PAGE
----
US Patent 7,374,885. Single-primer nucleic acid amplification methods
Inventors: Michael Becker, Wai-Chung Lam, Kristin Livezey, Steven Brentano, Daniel Kolk, Astrid Schroder 
Assignee: Gen-Probe
 
The invention is directed to novel methods of synthesizing multiple copies of a target nucleic acid sequence which are autocatalytic, i.e. able to cycle automatically without the need to modify reaction conditions such as temperature, pH, or ionic strength, and using the product of one cycle in the next one. In particular, it discloses a method of nucleic acid amplification that is robust and efficient, while reducing the appearance of side products. The method uses only one primer, the "priming oligonucleotide," a promoter oligonucleotide modified to prevent polymerase extension from its 3'-terminus and, optionally, a means for terminating a primer extension reaction, to amplify RNA or DNA molecules in vitro, while reducing or substantially eliminating the formation of side products.
 

 
US Patent 7,374,882. Method for base sequencing and biologically active nucleic acids
Inventor: Yoshihide Hayashizaki 
Assignee: Riken
 
Aptamers are nucleic acids and similar molecules, such as peptide-nucleic acids, that specifically bind to a ligand such as a protein or peptide. The present invention provides aptamers comprising at least one base capable of base-pairing and different from the standard Watson-Crick bases. The invention also relates to a method for preparation of such aptamers and to methods for sequencing nucleic acids that comprise at least one base capable of base pairing and different from the standard Watson-Crick bases.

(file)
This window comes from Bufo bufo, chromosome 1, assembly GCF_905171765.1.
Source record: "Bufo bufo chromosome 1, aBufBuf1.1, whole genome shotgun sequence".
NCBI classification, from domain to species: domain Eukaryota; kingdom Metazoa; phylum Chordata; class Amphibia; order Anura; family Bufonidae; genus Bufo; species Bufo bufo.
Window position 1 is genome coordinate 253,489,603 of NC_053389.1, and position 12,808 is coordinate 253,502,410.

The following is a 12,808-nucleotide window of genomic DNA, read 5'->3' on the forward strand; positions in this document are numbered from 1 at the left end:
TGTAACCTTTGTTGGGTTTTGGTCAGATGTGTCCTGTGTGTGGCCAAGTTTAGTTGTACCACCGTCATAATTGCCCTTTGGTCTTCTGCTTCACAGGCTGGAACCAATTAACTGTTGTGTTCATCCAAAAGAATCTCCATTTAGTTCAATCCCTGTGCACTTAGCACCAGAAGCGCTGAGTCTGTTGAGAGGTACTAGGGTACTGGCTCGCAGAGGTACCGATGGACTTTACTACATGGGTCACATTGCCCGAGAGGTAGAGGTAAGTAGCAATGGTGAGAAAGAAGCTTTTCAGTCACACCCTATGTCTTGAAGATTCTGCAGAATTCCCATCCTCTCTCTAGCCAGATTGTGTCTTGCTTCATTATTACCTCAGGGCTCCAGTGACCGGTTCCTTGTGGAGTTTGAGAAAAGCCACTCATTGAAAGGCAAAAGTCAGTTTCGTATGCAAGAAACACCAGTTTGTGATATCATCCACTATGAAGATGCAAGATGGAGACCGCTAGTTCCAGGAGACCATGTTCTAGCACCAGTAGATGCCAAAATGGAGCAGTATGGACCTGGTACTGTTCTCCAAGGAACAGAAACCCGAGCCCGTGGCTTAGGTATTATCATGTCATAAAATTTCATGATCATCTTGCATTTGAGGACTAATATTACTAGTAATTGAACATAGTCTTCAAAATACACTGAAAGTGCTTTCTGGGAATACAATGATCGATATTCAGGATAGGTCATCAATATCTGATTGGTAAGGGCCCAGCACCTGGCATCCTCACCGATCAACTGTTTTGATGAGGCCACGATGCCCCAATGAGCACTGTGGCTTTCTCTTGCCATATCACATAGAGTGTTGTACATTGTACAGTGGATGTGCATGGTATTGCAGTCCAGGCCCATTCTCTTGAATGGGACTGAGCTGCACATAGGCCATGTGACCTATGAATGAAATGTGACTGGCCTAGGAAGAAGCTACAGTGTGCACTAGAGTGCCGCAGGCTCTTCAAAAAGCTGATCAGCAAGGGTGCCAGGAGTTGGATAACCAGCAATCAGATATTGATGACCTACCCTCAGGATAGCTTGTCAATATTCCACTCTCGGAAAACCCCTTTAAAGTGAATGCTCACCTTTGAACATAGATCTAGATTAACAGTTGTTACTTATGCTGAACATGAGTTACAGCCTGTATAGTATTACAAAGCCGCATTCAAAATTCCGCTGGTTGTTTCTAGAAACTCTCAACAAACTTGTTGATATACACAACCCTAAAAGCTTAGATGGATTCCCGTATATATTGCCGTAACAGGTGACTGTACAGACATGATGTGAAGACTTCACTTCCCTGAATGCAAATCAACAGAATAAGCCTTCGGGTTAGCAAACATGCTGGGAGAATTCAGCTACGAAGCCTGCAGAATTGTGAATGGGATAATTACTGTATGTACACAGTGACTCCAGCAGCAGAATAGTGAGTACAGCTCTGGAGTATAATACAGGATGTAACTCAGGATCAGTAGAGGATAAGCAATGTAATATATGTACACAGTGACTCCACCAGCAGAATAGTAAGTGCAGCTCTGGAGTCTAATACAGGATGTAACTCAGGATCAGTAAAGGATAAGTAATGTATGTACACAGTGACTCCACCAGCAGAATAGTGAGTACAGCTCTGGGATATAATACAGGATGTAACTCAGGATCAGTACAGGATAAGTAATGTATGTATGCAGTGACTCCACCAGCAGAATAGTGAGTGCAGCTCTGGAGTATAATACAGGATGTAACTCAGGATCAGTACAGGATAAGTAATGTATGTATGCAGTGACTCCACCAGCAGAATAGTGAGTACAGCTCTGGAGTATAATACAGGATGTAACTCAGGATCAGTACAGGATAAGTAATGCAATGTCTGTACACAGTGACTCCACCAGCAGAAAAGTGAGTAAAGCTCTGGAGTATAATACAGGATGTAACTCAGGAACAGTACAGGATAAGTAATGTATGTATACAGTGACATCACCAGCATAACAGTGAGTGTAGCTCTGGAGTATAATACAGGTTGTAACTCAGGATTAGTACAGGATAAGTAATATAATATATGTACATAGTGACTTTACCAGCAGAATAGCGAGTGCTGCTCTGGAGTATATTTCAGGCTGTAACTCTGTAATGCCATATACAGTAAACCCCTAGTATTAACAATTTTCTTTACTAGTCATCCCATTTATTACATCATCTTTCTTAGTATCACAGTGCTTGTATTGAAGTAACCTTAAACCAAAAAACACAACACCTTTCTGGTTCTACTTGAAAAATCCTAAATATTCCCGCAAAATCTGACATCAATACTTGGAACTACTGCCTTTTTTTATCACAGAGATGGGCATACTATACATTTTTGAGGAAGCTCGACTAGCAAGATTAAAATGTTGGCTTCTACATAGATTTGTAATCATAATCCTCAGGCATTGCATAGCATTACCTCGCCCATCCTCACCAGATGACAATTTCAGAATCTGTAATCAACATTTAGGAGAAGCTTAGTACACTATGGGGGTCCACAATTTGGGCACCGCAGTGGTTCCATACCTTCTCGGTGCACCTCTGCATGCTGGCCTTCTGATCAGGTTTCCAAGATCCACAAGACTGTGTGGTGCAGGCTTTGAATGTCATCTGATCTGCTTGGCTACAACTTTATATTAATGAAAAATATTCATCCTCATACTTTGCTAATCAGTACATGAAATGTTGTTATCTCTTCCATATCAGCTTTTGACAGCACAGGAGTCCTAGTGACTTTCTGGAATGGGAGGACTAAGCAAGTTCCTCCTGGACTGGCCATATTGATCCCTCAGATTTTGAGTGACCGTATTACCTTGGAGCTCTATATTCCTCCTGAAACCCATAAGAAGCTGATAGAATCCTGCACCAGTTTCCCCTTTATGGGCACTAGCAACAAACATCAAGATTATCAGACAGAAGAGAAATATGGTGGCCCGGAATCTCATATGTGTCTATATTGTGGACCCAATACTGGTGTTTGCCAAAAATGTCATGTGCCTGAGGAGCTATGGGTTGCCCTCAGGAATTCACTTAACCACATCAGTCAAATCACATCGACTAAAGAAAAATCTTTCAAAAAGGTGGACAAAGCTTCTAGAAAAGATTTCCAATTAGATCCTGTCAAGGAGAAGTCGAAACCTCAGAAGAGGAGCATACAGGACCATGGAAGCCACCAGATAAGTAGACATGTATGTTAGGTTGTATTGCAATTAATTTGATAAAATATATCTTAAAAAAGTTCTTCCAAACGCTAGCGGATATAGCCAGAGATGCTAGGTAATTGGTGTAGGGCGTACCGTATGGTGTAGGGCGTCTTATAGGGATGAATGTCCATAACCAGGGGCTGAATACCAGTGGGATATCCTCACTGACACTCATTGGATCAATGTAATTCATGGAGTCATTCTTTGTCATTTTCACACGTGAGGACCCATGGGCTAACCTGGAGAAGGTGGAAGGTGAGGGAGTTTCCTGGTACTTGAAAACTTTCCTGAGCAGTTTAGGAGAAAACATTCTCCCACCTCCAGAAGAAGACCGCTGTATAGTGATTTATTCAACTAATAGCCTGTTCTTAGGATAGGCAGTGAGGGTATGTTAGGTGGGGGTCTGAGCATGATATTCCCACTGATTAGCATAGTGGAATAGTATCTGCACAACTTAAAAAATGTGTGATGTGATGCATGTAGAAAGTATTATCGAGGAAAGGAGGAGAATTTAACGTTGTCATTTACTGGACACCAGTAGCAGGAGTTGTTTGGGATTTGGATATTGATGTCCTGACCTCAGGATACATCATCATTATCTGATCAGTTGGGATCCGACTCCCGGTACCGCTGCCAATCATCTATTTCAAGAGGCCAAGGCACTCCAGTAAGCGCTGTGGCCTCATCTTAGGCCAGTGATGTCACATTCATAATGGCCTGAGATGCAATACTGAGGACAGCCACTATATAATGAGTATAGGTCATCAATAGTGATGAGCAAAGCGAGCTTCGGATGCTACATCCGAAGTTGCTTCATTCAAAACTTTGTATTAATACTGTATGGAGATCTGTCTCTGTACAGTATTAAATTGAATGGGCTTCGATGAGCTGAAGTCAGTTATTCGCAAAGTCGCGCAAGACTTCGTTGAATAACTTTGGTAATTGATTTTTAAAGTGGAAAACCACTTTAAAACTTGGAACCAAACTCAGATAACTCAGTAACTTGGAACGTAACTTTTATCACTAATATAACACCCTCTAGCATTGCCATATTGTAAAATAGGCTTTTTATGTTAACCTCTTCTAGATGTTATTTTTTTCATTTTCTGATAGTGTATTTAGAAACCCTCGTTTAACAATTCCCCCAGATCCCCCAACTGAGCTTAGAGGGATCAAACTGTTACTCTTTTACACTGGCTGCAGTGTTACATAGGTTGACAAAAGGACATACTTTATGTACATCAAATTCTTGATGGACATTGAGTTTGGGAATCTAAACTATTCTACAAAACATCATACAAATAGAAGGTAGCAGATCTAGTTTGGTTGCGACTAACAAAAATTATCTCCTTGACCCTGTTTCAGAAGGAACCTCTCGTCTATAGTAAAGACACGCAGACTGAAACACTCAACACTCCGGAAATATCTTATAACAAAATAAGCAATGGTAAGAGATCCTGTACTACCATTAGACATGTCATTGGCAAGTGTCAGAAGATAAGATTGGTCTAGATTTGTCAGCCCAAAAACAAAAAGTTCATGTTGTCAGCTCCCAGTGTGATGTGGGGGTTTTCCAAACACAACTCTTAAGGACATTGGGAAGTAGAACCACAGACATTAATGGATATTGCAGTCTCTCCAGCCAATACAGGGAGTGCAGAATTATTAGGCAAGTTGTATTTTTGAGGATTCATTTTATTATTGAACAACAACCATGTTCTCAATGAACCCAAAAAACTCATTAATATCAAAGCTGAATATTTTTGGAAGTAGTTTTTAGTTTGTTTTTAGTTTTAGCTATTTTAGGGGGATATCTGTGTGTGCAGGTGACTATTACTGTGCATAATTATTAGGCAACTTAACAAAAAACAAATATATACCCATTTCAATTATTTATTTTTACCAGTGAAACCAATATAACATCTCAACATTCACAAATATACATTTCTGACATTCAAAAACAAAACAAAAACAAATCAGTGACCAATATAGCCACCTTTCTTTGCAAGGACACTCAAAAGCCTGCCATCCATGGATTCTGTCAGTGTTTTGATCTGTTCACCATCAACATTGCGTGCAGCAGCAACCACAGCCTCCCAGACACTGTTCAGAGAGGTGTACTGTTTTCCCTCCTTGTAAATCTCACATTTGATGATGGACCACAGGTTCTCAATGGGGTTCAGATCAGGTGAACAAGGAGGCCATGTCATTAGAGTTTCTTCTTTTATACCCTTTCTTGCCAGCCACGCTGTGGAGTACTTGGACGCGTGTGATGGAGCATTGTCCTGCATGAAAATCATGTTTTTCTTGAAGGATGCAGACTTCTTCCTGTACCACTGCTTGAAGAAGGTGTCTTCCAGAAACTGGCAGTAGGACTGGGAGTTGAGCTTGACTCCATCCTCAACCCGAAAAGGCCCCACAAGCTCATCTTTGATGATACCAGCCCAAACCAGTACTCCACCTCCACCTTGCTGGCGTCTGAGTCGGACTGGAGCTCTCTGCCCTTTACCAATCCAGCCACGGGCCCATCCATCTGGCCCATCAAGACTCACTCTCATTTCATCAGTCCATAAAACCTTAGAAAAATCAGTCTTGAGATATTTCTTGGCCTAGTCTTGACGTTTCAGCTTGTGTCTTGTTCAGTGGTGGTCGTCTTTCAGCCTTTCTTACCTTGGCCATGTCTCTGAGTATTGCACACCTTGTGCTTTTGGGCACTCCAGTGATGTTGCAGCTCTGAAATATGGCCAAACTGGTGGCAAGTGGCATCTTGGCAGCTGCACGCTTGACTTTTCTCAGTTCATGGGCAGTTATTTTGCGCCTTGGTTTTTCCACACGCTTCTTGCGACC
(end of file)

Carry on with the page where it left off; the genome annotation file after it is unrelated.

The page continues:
US Patent 7,374,881. Method for collecting and using nuclear mRNA
Inventor: Masato Mitsuhashi 
Assignee: Hitachi Chemical Research Center
 
The invention is related to a novel method of detecting mRNA, based on the fact that the newly synthesized mRNA is confined inside the cell nucleus. Cells are captured on a membrane and then treated by a cell membrane permeation solution, thereby increasing permeability of cell membranes. After the cytoplasm is washed away, nuclei are dissolved with a cell dissolving solution, and mRNA can be recovered from the obtained solution.